Absorb the face and save 6 minutes at Downieville

Our man Chris in Marin asked Is my stem stiff enough?, then he asked about accidently catching air at Downieville.

It’s amazing what a quick email — and a simple skill — can do for your riding.

Chris gets some at Skyline Park in Napa, CA. Check out his race report.

This is brilliant, thanks Lee.

I’ve said it before, but I’ll repeat myself anyway: your clinic was a complete game changer for me. If you can make it back I can easily fill the clinics. Cross is coming, and most people have the first clue how to corner those bikes.

For me, flat pedals (seem) to rapidly accelerate the learning process. I instantly find out I have a problem and instantly find out when I’ve solved it. With clipless there’s a million shades of grey in between.

Here’s the latest that scared the bejesus out of me at Downieville: air time at 35 mph. You’ve ridden the Divides, right? Steep, fast and smooth with the occasional feature to send you skyward. I don’t want to launch it because the trail beyond is steep and narrow with consequences, but there’s a limit to how much I can absorb with a nice soft attack position. On one occasion I lost both feet from the flats and got away with it, frightening.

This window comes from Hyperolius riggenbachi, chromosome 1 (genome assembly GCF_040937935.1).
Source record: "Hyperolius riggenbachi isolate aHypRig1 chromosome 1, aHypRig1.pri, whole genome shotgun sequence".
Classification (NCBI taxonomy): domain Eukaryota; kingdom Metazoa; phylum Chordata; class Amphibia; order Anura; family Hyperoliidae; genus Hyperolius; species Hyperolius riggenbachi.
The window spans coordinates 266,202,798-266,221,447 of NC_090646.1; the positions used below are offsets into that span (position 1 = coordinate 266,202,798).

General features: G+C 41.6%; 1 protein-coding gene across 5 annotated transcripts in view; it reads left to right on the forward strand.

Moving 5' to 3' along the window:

Obviously you’re too busy to give a detailed response, but perhaps there’s a page in the book I should be paying more attention to?

Many thanks.



If you’re going really fast, and you hit a big bump, it’s not enough to be soft. You have to actively absorb the face, which means push down hard before the bump, then lift hard as you go over the bump. You’re basically trying to bunny hop over the front of the bump. At full speed the push might be 30 feet or more before the bump. You have to be very pro-active.



Wow, what a difference an email makes. At Downieville this weekend, I went six minutes faster than last weekend, and faster still than my 2010 race time.

Now I’m floating over all sorts of terrain I was previously braking for. My friends keep asking me to send the link for your book, I think that’s a good sign.

Thanks mate!


Right on! It’s awesome to see what an already fit/skilled/dedicated rider can do with improved kung fu.

Rip it!


Know more. Have more fun!

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